Doubling down on open journalism has paid dividends for The Guardian - but it is a long way from being a sustainable model

Editors and publishers have been throwing spaghetti at the proverbial wall since about 2005 looking for something that sticks when it comes to finding a new economic model for journalism.

It seems that The Guardian, via its membership scheme, has finally found something which is gaining some traction.

Last week Guardian News and Media revealed that it now has 300,000 paying members and supporters, a further 100,000 digital subscribers and 100,000 print subs. So 500,000 readers who are making regular payments to support its journalism.

Guardian supporters and members typically pay £5 a month, however they can pay more. Subscribers to the premium Guardian app and digital edition pay £11.99 per month.

So digital subscriptions might be contributing around £15m a year to The Guardian bottom line and members/supporters at least another £18m annually.

A further 300,000 readers have made one-off payments to The Guardian as a result of its pleas for financial support.

While GNM has made huge progress over the last year or so, in terms of recurring payments digital members and subscribers are still a long way  from providing enough money to offset declining print income.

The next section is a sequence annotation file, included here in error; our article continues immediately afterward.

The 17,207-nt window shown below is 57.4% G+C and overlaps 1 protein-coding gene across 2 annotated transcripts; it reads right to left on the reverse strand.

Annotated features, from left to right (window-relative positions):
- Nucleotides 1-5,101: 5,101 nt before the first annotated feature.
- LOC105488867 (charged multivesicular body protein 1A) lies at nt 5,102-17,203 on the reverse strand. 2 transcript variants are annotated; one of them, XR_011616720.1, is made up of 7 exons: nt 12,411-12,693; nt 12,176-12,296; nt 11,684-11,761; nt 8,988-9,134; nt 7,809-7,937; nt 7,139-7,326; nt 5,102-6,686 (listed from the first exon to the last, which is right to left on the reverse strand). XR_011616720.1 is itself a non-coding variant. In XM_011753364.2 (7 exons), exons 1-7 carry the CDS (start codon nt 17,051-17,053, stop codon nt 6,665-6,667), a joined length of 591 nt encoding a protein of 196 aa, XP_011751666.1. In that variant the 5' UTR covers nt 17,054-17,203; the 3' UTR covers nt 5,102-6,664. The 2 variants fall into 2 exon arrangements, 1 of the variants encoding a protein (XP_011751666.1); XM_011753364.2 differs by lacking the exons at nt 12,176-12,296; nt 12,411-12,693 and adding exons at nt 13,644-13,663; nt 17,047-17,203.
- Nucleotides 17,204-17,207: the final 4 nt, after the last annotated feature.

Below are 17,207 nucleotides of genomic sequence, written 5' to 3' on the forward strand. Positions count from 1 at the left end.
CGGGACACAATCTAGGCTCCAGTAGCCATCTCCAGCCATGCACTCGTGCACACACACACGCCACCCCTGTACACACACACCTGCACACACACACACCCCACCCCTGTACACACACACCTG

The £33m from these two sources compares to total turnover last year of £214.5m for the Guardian and Observer. The official loss (EBITDA) was £44.7m, but in cash terms the business spent £67.3m more than it earned.

Guardian supporters/members will need to approach a million at the £5 per month rate if they are to form the basis of a new sustainable business model for the title’s journalism. At that level, they would offset the losses leaving other revenue streams (such as advertising, dating, events and print) to cover the rest.

Nonetheless, GNM’s current management team deserves credit for inventing an entirely new revenue model for British national newspaper journalism.

When the scheme first launched in 2014 I had my doubts about it.

The idea of paying £15 per month as it was then for a discount to Guardian events and the same journalism which all other online readers get for free seemed to me highly questionable.

Since then the lowest tier of membership has dropped to £5 and the marketing has become far more insistent, with the message: “Since you’re here … we have a small favour to ask” appearing at the end of every single Guardian article.

The killer move for the scheme has been moving away from marketing a membership with associated benefits (which struck me as a poor deal) to a instead encouraging readers to become “supporters”.

The Guardian has doubled down on former editor Alan Rusbridger’s open journalism model.

As the marketing message states: “…unlike many news organisations, we haven’t put up a paywall – we want to keep our journalism as open as we can….”

Paying £5 a month for not just yourself but everybody else to receive all The Guardian’s journalism for free forever, suddenly looks like a good deal – provided 700,000 more people who feel the same way can be found.

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